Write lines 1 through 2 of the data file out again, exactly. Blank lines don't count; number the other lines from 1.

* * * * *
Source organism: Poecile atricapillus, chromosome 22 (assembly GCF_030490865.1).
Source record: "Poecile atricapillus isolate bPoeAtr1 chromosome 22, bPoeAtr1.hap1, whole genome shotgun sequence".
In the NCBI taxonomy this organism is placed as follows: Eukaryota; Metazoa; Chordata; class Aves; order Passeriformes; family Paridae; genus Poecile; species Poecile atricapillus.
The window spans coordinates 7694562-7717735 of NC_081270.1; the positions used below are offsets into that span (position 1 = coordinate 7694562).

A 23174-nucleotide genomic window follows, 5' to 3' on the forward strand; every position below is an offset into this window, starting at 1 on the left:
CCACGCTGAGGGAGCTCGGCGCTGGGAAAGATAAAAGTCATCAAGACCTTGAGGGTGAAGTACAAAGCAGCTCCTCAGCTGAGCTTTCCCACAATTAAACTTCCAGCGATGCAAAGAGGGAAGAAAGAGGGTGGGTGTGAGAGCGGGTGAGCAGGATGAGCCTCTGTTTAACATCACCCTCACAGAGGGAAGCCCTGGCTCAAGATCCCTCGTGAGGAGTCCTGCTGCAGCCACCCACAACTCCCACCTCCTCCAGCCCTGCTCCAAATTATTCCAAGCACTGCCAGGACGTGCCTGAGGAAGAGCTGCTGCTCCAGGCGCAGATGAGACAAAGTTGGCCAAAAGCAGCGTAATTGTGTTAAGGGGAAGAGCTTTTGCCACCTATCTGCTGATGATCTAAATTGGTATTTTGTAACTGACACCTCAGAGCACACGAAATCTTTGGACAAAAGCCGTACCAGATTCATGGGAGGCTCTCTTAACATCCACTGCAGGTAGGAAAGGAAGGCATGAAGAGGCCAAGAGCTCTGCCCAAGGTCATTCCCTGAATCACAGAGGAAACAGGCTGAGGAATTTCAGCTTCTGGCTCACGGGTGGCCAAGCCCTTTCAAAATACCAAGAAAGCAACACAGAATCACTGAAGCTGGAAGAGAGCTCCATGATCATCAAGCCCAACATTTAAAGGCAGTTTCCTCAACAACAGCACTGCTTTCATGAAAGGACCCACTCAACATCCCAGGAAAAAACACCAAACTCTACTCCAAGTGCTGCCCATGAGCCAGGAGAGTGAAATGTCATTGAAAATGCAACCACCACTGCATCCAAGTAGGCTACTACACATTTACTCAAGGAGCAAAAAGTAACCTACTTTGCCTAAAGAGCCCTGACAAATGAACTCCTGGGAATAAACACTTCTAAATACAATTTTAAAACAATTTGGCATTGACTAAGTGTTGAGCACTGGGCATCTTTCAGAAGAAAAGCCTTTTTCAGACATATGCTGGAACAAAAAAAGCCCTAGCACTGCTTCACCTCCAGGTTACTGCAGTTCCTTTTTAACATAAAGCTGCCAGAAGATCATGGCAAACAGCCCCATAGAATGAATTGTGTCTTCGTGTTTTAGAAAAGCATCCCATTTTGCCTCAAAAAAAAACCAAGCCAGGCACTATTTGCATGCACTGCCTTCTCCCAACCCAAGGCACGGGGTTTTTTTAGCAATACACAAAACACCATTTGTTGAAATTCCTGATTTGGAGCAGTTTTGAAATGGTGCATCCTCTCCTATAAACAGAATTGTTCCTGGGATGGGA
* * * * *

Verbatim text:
Source organism: Poecile atricapillus, chromosome 22 (assembly GCF_030490865.1).
Source record: "Poecile atricapillus isolate bPoeAtr1 chromosome 22, bPoeAtr1.hap1, whole genome shotgun sequence".